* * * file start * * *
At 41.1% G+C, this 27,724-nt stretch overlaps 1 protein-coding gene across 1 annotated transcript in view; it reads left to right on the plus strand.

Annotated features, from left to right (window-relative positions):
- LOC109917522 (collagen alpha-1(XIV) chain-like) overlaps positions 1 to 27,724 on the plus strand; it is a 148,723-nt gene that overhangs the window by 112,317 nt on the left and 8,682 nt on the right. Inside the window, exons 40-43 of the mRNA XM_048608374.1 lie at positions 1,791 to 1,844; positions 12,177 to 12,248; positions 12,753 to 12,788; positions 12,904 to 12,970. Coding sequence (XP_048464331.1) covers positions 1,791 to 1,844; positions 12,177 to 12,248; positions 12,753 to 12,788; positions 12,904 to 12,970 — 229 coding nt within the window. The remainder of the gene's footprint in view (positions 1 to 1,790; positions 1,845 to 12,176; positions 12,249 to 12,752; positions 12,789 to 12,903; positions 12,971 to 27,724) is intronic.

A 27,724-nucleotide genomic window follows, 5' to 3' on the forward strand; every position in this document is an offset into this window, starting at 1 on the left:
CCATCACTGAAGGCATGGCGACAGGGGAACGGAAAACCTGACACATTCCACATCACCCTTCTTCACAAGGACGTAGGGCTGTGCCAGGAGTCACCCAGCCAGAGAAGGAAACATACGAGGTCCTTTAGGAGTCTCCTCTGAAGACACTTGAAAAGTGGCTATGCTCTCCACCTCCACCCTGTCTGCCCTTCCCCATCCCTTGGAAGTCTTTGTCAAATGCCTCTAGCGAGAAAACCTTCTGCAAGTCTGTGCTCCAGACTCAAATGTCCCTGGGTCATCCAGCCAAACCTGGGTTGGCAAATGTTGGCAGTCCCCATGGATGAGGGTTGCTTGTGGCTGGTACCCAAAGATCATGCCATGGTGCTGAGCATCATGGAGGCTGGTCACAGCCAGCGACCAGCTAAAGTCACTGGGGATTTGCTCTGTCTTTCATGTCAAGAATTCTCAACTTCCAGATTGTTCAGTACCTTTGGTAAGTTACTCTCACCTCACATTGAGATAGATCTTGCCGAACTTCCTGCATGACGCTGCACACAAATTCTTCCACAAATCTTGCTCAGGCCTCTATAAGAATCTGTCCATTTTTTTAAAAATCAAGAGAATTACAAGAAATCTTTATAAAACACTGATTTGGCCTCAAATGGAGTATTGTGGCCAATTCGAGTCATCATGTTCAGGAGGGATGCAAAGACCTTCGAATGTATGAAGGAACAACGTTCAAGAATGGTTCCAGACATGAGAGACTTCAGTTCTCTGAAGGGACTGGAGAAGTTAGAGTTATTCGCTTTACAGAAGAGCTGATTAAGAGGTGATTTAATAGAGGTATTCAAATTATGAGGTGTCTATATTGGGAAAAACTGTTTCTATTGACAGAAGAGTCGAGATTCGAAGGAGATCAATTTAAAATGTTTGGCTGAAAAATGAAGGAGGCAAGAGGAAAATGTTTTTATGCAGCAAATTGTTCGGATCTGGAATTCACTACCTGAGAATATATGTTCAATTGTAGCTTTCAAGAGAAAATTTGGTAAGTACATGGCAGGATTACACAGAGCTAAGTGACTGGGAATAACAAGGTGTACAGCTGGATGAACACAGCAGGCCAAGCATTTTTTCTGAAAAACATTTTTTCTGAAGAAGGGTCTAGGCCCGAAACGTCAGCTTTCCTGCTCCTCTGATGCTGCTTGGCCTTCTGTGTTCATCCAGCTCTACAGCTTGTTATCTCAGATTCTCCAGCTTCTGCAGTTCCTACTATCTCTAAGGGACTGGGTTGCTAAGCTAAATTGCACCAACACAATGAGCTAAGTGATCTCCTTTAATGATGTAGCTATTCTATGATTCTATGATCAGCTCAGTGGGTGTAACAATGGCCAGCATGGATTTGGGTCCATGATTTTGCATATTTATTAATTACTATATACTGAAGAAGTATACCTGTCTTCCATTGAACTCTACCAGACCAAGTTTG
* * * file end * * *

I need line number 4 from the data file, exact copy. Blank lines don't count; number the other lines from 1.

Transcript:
A 27,724-nucleotide genomic window follows, 5' to 3' on the forward strand; every position in this document is an offset into this window, starting at 1 on the left: